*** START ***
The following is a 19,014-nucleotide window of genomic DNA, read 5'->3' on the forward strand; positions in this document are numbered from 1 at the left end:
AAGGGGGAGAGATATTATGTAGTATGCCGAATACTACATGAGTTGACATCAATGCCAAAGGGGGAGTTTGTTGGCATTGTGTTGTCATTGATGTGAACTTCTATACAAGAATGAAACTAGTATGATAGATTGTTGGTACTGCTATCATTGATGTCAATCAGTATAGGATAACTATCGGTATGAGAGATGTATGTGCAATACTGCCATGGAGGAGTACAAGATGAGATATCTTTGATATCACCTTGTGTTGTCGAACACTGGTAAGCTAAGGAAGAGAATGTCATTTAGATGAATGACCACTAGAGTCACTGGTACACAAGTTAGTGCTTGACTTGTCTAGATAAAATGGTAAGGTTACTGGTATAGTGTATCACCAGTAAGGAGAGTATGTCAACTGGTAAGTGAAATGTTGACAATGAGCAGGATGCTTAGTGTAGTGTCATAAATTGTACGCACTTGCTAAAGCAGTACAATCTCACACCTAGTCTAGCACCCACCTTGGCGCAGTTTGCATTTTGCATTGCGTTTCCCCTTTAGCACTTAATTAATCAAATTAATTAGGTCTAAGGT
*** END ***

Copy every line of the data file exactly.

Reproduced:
The following is a 19,014-nucleotide window of genomic DNA, read 5'->3' on the forward strand; positions in this document are numbered from 1 at the left end:
AAGGGGGAGAGATATTATGTAGTATGCCGAATACTACATGAGTTGACATCAATGCCAAAGGGGGAGTTTGTTGGCATTGTGTTGTCATTGATGTGAACTTCTATACAAGAATGAAACTAGTATGATAGATTGTTGGTACTGCTATCATTGATGTCAATCAGTATAGGATAACTATCGGTATGAGAGATGTATGTGCAATACTGCCATGGAGGAGTACAAGATGAGATATCTTTGATATCACCTTGTGTTGTCGAACACTGGTAAGCTAAGGAAGAGAATGTCATTTAGATGAATGACCACTAGAGTCACTGGTACACAAGTTAGTGCTTGACTTGTCTAGATAAAATGGTAAGGTTACTGGTATAGTGTATCACCAGTAAGGAGAGTATGTCAACTGGTAAGTGAAATGTTGACAATGAGCAGGATGCTTAGTGTAGTGTCATAAATTGTACGCACTTGCTAAAGCAGTACAATCTCACACCTAGTCTAGCACCCACCTTGGCGCAGTTTGCATTTTGCATTGCGTTTCCCCTTTAGCACTTAATTAATCAAATTAATTAGGTCTAAGGT